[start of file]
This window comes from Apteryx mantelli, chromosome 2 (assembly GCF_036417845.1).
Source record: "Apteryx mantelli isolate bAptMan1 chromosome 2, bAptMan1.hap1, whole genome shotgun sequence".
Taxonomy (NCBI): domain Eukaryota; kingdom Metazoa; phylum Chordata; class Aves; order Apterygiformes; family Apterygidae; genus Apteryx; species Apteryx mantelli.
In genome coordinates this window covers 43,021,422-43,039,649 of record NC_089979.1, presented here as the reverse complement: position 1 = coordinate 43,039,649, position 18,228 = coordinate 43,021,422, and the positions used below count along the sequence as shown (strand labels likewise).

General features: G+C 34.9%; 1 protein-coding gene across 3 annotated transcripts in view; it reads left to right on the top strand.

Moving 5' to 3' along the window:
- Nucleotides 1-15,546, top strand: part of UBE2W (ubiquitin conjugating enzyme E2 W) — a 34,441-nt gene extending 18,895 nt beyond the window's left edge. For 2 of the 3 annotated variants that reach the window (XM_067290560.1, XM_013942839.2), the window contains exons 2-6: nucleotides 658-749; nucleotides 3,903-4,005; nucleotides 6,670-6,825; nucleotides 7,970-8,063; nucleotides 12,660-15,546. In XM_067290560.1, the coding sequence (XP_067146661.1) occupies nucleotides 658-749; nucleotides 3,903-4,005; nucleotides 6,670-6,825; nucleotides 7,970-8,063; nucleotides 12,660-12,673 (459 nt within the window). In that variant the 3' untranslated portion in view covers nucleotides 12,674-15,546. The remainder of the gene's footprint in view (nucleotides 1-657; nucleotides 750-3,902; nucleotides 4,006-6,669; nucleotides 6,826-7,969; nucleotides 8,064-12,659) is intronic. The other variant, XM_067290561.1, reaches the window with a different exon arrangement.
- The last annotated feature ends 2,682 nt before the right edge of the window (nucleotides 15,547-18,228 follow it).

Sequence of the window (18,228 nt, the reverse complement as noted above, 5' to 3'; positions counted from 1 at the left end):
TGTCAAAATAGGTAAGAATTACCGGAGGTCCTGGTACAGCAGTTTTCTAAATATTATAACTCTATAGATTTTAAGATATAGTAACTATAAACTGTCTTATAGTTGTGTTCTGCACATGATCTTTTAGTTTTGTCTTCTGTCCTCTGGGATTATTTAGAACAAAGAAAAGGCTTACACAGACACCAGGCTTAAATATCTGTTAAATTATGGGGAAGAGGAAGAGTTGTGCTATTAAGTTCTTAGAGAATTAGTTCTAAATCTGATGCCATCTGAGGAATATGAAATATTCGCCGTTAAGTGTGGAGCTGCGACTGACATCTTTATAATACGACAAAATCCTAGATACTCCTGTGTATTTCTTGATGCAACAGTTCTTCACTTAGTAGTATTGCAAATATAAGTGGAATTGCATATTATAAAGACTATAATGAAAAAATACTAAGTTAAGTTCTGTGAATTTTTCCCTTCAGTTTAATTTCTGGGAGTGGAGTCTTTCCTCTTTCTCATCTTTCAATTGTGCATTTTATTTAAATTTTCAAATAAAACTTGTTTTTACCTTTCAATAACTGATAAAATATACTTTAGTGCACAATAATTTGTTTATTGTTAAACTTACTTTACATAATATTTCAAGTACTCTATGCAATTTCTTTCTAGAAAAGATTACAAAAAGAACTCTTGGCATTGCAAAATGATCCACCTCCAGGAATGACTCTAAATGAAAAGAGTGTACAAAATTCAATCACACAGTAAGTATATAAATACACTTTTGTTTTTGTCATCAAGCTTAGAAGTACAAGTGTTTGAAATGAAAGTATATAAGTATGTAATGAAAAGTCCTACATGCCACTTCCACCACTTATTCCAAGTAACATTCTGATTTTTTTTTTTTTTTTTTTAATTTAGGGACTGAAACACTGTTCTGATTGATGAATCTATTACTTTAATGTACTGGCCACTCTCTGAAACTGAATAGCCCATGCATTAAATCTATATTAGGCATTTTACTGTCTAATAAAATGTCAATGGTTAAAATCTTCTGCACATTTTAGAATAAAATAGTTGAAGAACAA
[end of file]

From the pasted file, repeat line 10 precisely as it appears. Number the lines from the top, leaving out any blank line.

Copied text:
TGTCAAAATAGGTAAGAATTACCGGAGGTCCTGGTACAGCAGTTTTCTAAATATTATAACTCTATAGATTTTAAGATATAGTAACTATAAACTGTCTTATAGTTGTGTTCTGCACATGATCTTTTAGTTTTGTCTTCTGTCCTCTGGGATTATTTAGAACAAAGAAAAGGCTTACACAGACACCAGGCTTAAATATCTGTTAAATTATGGGGAAGAGGAAGAGTTGTGCTATTAAGTTCTTAGAGAATTAGTTCTAAATCTGATGCCATCTGAGGAATATGAAATATTCGCCGTTAAGTGTGGAGCTGCGACTGACATCTTTATAATACGACAAAATCCTAGATACTCCTGTGTATTTCTTGATGCAACAGTTCTTCACTTAGTAGTATTGCAAATATAAGTGGAATTGCATATTATAAAGACTATAATGAAAAAATACTAAGTTAAGTTCTGTGAATTTTTCCCTTCAGTTTAATTTCTGGGAGTGGAGTCTTTCCTCTTTCTCATCTTTCAATTGTGCATTTTATTTAAATTTTCAAATAAAACTTGTTTTTACCTTTCAATAACTGATAAAATATACTTTAGTGCACAATAATTTGTTTATTGTTAAACTTACTTTACATAATATTTCAAGTACTCTATGCAATTTCTTTCTAGAAAAGATTACAAAAAGAACTCTTGGCATTGCAAAATGATCCACCTCCAGGAATGACTCTAAATGAAAAGAGTGTACAAAATTCAATCACACAGTAAGTATATAAATACACTTTTGTTTTTGTCATCAAGCTTAGAAGTACAAGTGTTTGAAATGAAAGTATATAAGTATGTAATGAAAAGTCCTACATGCCACTTCCACCACTTATTCCAAGTAACATTCTGATTTTTTTTTTTTTTTTTTTAATTTAGGGACTGAAACACTGTTCTGATTGATGAATCTATTACTTTAATGTACTGGCCACTCTCTGAAACTGAATAGCCCATGCATTAAATCTATATTAGGCATTTTACTGTCTAATAAAATGTCAATGGTTAAAATCTTCTGCACATTTTAGAATAAAATAGTTGAAGAACAA